Many years ago, a Fangoria magazine review of The Dead Hate The Living started off by mentioning that a Full Moon title without the words "Puppet" or "Toys" in it was a good sign. Which is kind of how I felt about finding a new Simon R. Green without one of his usual series names underneath it. (Not that I don't like his other series fiction, but it's always nice seeing something new coming from someone who tends to write series.)
The Dark Side of the Road introduces a new character, a new series, and while I assume it's part of the shared world inhabited by Nightside, The Droods, and the Carnaki Institue, they aren't exactly mentioned in this text. While the cheekiness factor is there in these new characters, it's not nearly as plucky as Green's other series. Which does make for a very nice departure from everything else of his. (Then again, this is book one, so lord knows what sharks are going to get jumped further down the line.)
We start by meeting Ishmael Jones, who starts the narration by echoing Melville. Ishmael works for an organization so secret, he only knows of it as The Organization. His boss and only contact with The Organization, known to him as the Colonel, calls Ishmael and asks him to join him at his family estate for the Christmas holiday. Ishmael is a bit disturbed by this, as he and the Colonel are mostly business. Ishmael also spends his life trying very hard to avoid being noticed. Some of that has to do with his work for Black Heir, the British organization responsible for dealing with illegal extraterrestrials. Given that as near as he can sort of remember, Ishmael is an extraterrestrial, leaving Black Heir became important when the new director took on the attitude of "Let's kill and vivisect everything!"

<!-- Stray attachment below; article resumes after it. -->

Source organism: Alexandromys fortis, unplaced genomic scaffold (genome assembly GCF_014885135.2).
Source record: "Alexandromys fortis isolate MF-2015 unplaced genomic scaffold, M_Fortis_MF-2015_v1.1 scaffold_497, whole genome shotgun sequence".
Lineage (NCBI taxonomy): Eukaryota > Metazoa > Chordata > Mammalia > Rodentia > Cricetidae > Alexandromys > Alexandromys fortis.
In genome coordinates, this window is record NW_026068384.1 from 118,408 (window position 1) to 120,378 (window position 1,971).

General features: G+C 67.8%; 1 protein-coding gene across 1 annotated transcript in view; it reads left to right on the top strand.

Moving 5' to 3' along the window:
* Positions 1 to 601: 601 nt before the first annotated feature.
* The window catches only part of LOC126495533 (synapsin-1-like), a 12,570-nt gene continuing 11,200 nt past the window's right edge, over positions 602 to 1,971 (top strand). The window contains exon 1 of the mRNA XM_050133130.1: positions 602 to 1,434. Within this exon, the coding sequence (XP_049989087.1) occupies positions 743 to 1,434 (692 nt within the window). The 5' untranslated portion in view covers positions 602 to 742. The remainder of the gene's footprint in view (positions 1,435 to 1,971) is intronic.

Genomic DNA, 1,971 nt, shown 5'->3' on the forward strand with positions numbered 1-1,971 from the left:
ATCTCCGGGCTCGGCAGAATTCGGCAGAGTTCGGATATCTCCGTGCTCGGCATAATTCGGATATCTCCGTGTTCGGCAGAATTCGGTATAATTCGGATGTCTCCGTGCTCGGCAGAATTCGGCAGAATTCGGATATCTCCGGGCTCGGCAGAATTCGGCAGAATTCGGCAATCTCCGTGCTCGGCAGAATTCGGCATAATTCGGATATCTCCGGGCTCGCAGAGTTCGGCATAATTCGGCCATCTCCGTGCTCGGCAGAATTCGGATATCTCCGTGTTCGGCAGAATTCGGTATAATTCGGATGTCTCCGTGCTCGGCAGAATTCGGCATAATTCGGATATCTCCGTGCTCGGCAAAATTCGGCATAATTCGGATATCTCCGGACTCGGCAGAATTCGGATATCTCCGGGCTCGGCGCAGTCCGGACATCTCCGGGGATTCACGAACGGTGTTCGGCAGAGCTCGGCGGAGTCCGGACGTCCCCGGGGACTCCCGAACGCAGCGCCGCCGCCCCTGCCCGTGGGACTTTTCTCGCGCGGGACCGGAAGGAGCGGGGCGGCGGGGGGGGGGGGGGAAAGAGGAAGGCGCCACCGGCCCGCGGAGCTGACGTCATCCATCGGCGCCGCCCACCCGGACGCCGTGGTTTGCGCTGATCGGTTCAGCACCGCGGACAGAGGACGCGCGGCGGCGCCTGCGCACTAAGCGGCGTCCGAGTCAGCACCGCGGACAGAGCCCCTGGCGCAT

So, Ishmael ends up driving through blizzard white out conditions to reach The Colonel's family estate, Belcourt Manor. Once there, he meets the Colonel's (now known to him as James)
father, mother, step mother, and half sister, as well as their dates, escorts, and business partners.
All of whom have axes to grind with each other.
And a missing Colonel.
James shows up about a third of the way through the narrative, buried in a snowman and missing his head. About which time we find the blizzard has cut off the Manor from the outside world, and the murderer must be among the guests.
Oh hey! We have ourselves a little slice of English cozy here! I can live with this!
To be fair, by the time we find out what's going on, some of the Green we all know is back, since the murderer has their own hidden abilities, but honestly, it's kind of nice to read a nice murder mystery without valkyries riding on pterodactyls.
I'll be interested to see where this one goes, and how long before it goes off the rails.